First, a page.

Election reform, the Voting Rights Act, the Help America Vote Act, and related topics -- with special attention to the voting rights of people of color, non-English proficient citizens, and people with disabilities
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- Leave it to the Lower Courts: On Judicial Intervention in Election Administration, 68 Ohio State Law Journal 1065 (2007)
- The New Vote Denial: Where Election Reform Meets the Voting Rights Act, 57 South Carolina Law Review 689 (2006)
- Early Returns on Election Reform: Discretion, Disenfranchisement, and the Help America Vote Act, 73 George Washington Law Review 1206 (2005)
Thursday, January 26
A Strange Take on Texas
AEI's website has this op-ed from Edward Blum, Roger Craig, and Abigail Thernstrom, on the Department of Justice's preclearance of the Tom DeLay-backed Texas re-redistricting plan. The op-ed, originally published in the National Review online, takes the position that DOJ's career staff were wrong to conclude that the plan was retrogressive with respect to African-American and Latino voting rights under section 5 of the VRA. It therefore concludes that the political appointees were correct to overrule them -- and says that the media missed the boat in suggesting otherwise. This view may not be correct, but it's also not that surprising; rather, it's pretty much what you'd expect from those on the right.
What's really strange is the punchline. Blum, Clegg & Thernstrom conclude from DOJ's actions with respect to Texas that section 5 of the VRA should be "scrapped" to prevent further "abuses." Huh? If you subscribe to the argument that the authors spend most of their article making, then the process actually worked as to Texas. Career staff made a detailed recommendation which, after due consideration, their political appointee bosses appropriately rejected. In other words, if we assume the authors' perspective on what happened with Texas to be correct, then this is a really bad example for the argument for letting the VRA expire.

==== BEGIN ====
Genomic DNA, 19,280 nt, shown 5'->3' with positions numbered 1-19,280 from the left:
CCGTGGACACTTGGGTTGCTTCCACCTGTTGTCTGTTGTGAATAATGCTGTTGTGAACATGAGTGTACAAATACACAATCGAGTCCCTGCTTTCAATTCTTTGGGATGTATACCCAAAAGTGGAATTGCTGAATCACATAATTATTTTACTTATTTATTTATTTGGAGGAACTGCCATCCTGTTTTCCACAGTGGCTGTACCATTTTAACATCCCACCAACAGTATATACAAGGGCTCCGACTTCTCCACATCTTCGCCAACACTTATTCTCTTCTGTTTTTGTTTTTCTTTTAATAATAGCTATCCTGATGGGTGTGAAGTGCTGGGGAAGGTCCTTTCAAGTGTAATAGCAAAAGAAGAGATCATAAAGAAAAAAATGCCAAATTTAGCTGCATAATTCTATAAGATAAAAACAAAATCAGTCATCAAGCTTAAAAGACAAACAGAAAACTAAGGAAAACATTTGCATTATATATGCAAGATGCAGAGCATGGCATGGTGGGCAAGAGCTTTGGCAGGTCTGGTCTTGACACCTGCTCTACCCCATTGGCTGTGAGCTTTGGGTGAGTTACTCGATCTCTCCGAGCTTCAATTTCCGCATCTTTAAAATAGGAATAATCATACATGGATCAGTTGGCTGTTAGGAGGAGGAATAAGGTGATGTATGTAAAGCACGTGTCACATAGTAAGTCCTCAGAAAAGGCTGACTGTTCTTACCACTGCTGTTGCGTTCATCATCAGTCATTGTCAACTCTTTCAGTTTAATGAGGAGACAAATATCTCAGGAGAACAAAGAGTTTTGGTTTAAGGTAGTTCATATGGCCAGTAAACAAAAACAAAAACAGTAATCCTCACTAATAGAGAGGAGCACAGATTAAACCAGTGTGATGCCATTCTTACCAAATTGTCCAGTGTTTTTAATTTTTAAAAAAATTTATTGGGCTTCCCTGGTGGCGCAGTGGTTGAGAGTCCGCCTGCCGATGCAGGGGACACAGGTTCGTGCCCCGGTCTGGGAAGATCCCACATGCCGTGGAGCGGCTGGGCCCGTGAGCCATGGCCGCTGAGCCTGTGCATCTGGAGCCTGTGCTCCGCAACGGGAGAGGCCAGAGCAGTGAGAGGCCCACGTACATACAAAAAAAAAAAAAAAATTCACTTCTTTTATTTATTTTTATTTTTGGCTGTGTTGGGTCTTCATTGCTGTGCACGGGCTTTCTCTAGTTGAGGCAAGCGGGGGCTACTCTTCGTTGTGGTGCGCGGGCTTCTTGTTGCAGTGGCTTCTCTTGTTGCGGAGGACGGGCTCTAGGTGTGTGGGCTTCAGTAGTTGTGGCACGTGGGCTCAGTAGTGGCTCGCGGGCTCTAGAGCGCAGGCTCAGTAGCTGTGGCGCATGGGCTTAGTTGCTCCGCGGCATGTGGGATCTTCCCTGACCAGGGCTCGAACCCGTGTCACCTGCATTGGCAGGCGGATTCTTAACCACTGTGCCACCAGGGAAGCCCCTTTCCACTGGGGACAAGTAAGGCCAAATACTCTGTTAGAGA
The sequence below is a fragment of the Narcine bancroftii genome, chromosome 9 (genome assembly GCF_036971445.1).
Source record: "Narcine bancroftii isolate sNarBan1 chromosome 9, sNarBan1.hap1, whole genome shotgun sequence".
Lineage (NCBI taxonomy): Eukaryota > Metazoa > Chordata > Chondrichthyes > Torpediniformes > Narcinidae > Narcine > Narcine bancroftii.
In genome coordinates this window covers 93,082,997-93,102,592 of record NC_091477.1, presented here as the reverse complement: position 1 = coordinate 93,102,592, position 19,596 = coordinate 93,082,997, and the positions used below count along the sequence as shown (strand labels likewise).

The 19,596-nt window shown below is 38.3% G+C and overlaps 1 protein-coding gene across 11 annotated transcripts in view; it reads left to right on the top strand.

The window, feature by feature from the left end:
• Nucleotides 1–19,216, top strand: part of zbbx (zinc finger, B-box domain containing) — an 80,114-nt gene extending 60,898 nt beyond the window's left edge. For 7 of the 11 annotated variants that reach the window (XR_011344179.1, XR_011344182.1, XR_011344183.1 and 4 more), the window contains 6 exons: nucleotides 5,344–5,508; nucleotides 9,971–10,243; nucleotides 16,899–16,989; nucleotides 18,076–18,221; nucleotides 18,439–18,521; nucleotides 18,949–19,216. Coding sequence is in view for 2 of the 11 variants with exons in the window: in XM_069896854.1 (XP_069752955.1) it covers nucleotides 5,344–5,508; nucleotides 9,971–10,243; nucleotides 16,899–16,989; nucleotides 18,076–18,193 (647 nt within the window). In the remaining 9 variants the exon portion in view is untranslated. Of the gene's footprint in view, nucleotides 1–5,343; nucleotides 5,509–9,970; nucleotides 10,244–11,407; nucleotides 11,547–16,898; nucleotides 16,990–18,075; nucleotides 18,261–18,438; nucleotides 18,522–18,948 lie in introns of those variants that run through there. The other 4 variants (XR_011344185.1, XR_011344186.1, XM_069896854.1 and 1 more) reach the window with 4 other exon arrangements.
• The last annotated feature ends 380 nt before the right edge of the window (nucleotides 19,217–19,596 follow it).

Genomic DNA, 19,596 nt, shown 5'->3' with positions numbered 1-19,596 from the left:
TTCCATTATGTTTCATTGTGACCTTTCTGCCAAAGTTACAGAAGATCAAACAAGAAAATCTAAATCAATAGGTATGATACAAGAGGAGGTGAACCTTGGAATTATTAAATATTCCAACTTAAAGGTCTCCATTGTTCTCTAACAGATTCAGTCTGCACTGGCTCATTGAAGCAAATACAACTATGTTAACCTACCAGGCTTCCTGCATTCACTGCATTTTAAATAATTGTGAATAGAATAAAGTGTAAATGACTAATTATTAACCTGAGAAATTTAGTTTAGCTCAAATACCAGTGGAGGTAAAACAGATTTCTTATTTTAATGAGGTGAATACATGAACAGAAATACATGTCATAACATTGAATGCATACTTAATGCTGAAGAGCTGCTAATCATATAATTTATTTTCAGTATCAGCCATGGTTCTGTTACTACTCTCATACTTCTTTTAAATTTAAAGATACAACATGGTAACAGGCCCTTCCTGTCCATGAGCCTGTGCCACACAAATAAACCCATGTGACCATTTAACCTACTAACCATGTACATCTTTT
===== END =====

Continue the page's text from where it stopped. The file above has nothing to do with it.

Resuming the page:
My own view is that they're wrong on both counts. I don't think the process worked very well in Texas. At the very least, the political appointees actions create a serious appearance problem. I also disagree that VRA preclearance should be scrapped entirely. That's because I think there is a whole lot of racial bias that can creep into the political process -- and would do so if we got rid of the backstop that preclearance provides. Much of this depends on the extent to which one believes that racism remains a problem in covered states and counties, especially in the South, or whether one believes that "Jim Crow is dead."
Personally, I think racism is still a major issue. Recent events in Georgia, which Blum et al don't mention, bring this to life in dramatic fashion. Last year, the state enacted a photo ID law despite the lack of any evidence of voters showing up at the polls pretending to be someone they're not. The civil rights community was resolutely opposed to this law, on the ground that it would disproportionately exclude groups who lack state-issued photo ID cards. As in Texas, DOJ precleared the change against the advice of career staff. Staff's inquiry found that one legislator supporting the bill said that black voters in her district only vote if paid to do so. A federal court thereafter found the law to impose an unconstitutional barrier to the right to vote. Undeterred by this setback, the first thing the Georgia legislature did upon reconvening this year was pass a new version of the ID bill, with all Democratic senators dissenting. Amazingly, the supporters of ID requirement still lack evidence of anyone impersonating registered voters, and thus a factual predicate for the bill. As noted here, black legislators in the state stayed away from the MLK Day celebrations, to protest the hypocrisy of passing an exclusionary voting practice one minute and purporting to celebrate Dr. King's legacy the next.
Georgia is a great example of why the goals of theVRA still remains vital. It's also an example of why DOJ can't be trusted to fairly administer its preclearance duties under section 5. So in this sense, at least, Blum & co have a point. The preclearance process is flawed -- just not exactly in the way that they suppose. The solution is not to scrap section 5 entirely, as they recommend, but to consider how the flaws can be repaired. I've suggested some possibilities here. Congress should consider these and others when it addresses VRA reauthorization this year.